Eighteen is yet another fantastic risk reward hole. The further up the hole you wish to hit (and thus leave yourself a shorter approach), the tighter the tee shot, and the further left you have to aim alongside the water. There are also bunkers lurking down the right hand side of the fairway to catch any shots which leak right of your intended line. Again, playing fairly conservative off the tee, I hit hybrid and found the semi rough on the right hand side, but left myself about 190 yards to the flag. I attempted to force a 3 iron, but ended up chunking it, which actually worked out as a pretty good layup to a more manageable distance! With 8 iron in over the spectacular water hazard, I found the left hand side of the green with my third. I hit one of the best putts I hit all day, the perfect lag putt, before tapping in and closing out with a fairly respectable bogey.

Overall, a fantastic day was had by all at the inaugural @3PuttLifeSociety End of Season Golf Day, and I think it was safe to say that the course defeated most of us! It was a pleasure to play a course steeped in history, and is hopefully the first of many seasons of golf with this awesome and ever growing group of people.

@3PuttLifeSociety – what a handsome bunch!

Special thanks to all of the various sponsors (Walrus Apparel, Seed Golf, P2 Grips, SawyerCo Golf, Go&Golf) for providing prizes for the event and kitting us out, The Belfry for hosting us, and of course to Ross Noonan for helping to organise the whole event! Hopefully we raised lots of money for Oxfordshire Mind.

Check out my review on @GoandGolf which can be found here !

– The Sussex Golfer

Sweetwoods Park Golf Club – Course Review

So it has been a while since I sat down and done a review for the blog, but having played Sweetwoods Park Golf Club twice since mid-August, I felt compelled to tell you all about it!

From the very moment you turn in through the gates off the A264, you know you are in for a treat. As the drive winds it way down between the 2nd green and 3rd tee, across the 1st fairway and down to the modern clubhouse and pro shop complex situated at the bottom of a valley, you get glimpses of what is to come, and your pulse begins to race.

The first starts off with a tough left to right dogleg. From an elevated tee located next to the practice putting green, to a fairway which slopes from left to right, a good drive down the centre will set you up for an uphill approach into the first green, which has plenty of danger short in the form of a steep drop off and deep bunker. Needless to say- a par 4 is a fantastic score here!

Approach into the first green.

As you walk to the second tee, you will notice the competition tee tucked away nestled amongst the trees. Well worth a wander up there just so you can be be relieved that you don’t have to make the substantial carry to reach the fairway by the time you actually get to the second tee! Once you tee off, even from the forward yellow tees the hole is still of considerable length, being the second longest par 4 on the course. A slight draw off the right hand side sets up a nice approach to a fairly large and flat green.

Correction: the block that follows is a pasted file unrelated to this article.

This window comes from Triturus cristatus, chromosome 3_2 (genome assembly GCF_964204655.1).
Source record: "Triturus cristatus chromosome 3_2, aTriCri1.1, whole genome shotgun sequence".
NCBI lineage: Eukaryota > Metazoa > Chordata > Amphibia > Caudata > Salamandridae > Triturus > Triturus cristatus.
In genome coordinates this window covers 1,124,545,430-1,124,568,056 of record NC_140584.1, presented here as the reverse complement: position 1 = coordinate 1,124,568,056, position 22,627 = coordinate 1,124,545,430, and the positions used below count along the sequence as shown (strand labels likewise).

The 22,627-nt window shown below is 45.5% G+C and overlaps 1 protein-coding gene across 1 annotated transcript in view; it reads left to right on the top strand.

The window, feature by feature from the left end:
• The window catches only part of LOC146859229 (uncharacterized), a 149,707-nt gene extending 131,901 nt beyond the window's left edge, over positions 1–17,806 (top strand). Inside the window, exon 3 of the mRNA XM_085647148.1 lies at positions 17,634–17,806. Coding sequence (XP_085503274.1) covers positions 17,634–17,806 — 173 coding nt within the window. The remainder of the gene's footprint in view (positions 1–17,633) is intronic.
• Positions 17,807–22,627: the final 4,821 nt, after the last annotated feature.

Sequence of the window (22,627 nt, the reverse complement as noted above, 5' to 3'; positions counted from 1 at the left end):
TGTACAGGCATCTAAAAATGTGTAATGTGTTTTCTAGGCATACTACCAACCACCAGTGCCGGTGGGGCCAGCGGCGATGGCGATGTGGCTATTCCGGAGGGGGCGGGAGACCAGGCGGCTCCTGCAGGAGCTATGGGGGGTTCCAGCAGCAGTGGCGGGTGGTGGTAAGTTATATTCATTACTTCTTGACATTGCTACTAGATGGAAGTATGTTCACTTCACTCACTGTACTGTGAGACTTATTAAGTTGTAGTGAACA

View from the back tees on the second.

The third is the first par 5 on the course. At just under 500 yards, it is no gimme birdie by any stretch of the imagination, but two solid shots short of the fairway bunker on the right about 100 yards out should set up a decent look.

The fourth hole is one of many which could be considered a ‘signature hole’ at Sweetwoods Park. A short par 5, which plays even shorter due to its downhill nature, gives you plenty of opportunity to get some shots back, but also has plenty of danger to equally prove to be a scorecard wrecker! After taking in the views to come over the sixth and seventh holes, a blind tee shot to a fairway which slopes severely left to right needs to hug the left hand side as much as possible in order to avoid running into the first cut on the right, but also to provide a better angle into the green nestled at the bottom of the valley. Whether you are going for the green in two or three, short left is definitely the safe play, and the ball may even feed down the slope and on to the green. This approach also helps to safeguard from the lake which runs long and right of the green! A hole where nearly any number is possible.

A daunting pitch into the par 5 fourth.

After the challenge of the fourth, the fifth seems fairly tame in comparison, even with water immediately in front . A short par 3 which shouldn’t require much more than a short iron to find the putting surface. Note- being one of the lowest points on the front nine, and mostly surrounded by trees, this green plays slightly softer than the others, so an extra club may be required to get the ball back to the flag!

The sixth is a short uphill risk-reward par 4. At only 259 yards from the yellow tees, some longer hitters may attempt to take on the green, but do so at your peril! Long grass awaits right, trees short left, with a significant drop off left of the green. The safe play is taking a mid iron from the tee and staying short of the pond on the right hand side of the fairway, which will leave a simple wedge into the green, favouring the right hand side and feeding down towards the centre for a decent look at birdie. A very good golf hole, and one that offers excellent photo opportunities from behind the small temple behind the green!

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The picture perfect par 4 sixth green.

Seven is a fantastic par 3 which will have had you tantalising over it from first glimpse when on the fourth tee. Playing back over the valley, the unique feature about this hole is the railway sleeper lined bunkers, which rumour has it are able to kick your ball back as far as the water hazard at the bottom of the hill! Ensure you take enough club to carry the two bunkers and walk away with a 2 putt par!

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Tee shot on the seventh.